Close to the city but away from it all, treetop living was the answer for this busy family. Looking for a home that was peaceful and central, Michael and his wife Angela were drawn to this secluded property, perched high on a rocky escarpment, for its light and bright living spaces. “Living here is like living on the Central Coast, but I’m literally 15 minutes from work,” Michael says of his home on Sydney’s North Shore.
With its open-plan kitchen, dining area and separate lounge, the home was designed for family living – perfect for Michael and Angela’s two young children, aged 9 and 11. “Most of the family activity takes place in the kitchen diner,” Michael says. “Angela and I enjoy the separate lounge, as it’s a little bit of a sanctuary.”
Clean lines and contemporary design create a focus on the bushland setting, with huge windows taking in the expansive nature views. The entrance opens onto floor-to-ceiling glass for instant impact and the master bedroom, with windows on three sides, is one of Michael’s favourite spaces.
“It’s like a glass igloo in the treetops,” he jokes. The north-facing balcony, with bi-fold windows, adds to the feel of indoor/outdoor living, functioning as an outdoor room. “We pretty much live out there in the summer,” he says.
A neutral colour scheme was the perfect backdrop for the couple’s selection of contemporary designer furniture, so little redecoration was needed. “Part of the appeal was that we could move in and just start living,” Michael explains. “I’m always conscious of how much work I have and didn’t want a huge renovation project.” The couple’s collection of artwork and pieces acquired on their travels add interest to the interior, with soft furnishings chosen by Angela.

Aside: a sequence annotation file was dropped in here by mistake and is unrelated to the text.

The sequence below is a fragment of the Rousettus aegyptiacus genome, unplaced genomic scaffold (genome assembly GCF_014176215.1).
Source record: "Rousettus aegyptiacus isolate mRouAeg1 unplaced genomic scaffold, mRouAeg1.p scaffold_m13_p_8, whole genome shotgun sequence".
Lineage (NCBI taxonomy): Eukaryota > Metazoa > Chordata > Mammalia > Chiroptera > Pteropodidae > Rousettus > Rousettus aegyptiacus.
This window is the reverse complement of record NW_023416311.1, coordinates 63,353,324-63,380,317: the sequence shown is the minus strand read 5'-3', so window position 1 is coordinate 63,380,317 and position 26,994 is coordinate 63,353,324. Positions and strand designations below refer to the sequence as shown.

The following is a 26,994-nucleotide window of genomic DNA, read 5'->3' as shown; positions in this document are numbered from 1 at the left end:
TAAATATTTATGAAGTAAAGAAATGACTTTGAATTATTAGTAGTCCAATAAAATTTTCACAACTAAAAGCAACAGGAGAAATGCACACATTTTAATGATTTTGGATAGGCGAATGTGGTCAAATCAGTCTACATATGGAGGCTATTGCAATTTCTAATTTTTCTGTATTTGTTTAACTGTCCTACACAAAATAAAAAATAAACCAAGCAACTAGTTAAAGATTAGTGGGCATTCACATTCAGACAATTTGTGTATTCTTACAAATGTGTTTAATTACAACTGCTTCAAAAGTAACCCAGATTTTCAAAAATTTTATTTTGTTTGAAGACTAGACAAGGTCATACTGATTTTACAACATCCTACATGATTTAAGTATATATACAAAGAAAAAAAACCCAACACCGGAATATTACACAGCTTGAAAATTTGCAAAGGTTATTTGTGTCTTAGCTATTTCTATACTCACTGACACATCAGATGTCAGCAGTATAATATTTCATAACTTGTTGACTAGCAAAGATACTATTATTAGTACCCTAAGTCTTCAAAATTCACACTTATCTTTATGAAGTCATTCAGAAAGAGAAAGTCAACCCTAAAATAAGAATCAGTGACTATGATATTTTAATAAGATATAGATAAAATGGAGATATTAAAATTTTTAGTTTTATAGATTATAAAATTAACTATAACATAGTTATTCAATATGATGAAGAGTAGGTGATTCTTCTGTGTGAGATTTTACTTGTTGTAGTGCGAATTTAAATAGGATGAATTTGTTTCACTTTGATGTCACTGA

“Angela says the interior is quite masculine,” says Michael, who chose much of the furniture. “There is a lot of black, wood and leather, so she adds the soft touch.”
Michael picked furniture from interior design stores, such as Space. His involvement in restaurant design put him in the perfect position to find interesting pieces. “I often buy furniture for new restaurants and like it so much that I order the same pieces for home,” he says. “The Charles Eames chairs in the dining room, bentwood chairs and coffee table in the lounge were connected to restaurants I have had before.”
OLD AND NEW
A bar in the lounge area was bought at auction from a restaurant and restored by Michael. “It took three weeks to strip, re-stain the veneer, polish the chrome and varnish,” he says. “My father is a funeral director and my first part-time job was polishing coffins; I drew on that experience when restoring the bar – that’s a skill I never thought I would use again!” The original bar was in two pieces – yin and yang. “I only have half, as the whole piece was too big a unit to use in a home. I’m not sure where the other piece has gone,” he says.
“Our style is very clean and functional. This is not a cluttered or chintzy house,” Michael explains. “It’s quite streamlined and easy to keep that way – even with kids in the house and entertaining, it only takes an hour and a half or so to get the house back in order.”
The expansive exterior deck lends itself to outdoor living and entertaining, when Michael may cook a fresh and simple seafood ceviche of scallops and tuna, followed by something on the barbecue. The couple share the cooking at home. “Angela cooks for the family – she has a higher strike rate with the kids,” Michael laughs, “while I do the cooking when we entertain.”
The focus on light and healthy eating is the subject of Michael’s new book, Blood Sugar, featuring recipes for diabetics with an emphasis on family food and fresh ingredients. As both a diabetic and a chef, he has a unique perspective on cooking for diabetics. As he explains, these recipes are simple and delicious and can be enjoyed by all the family.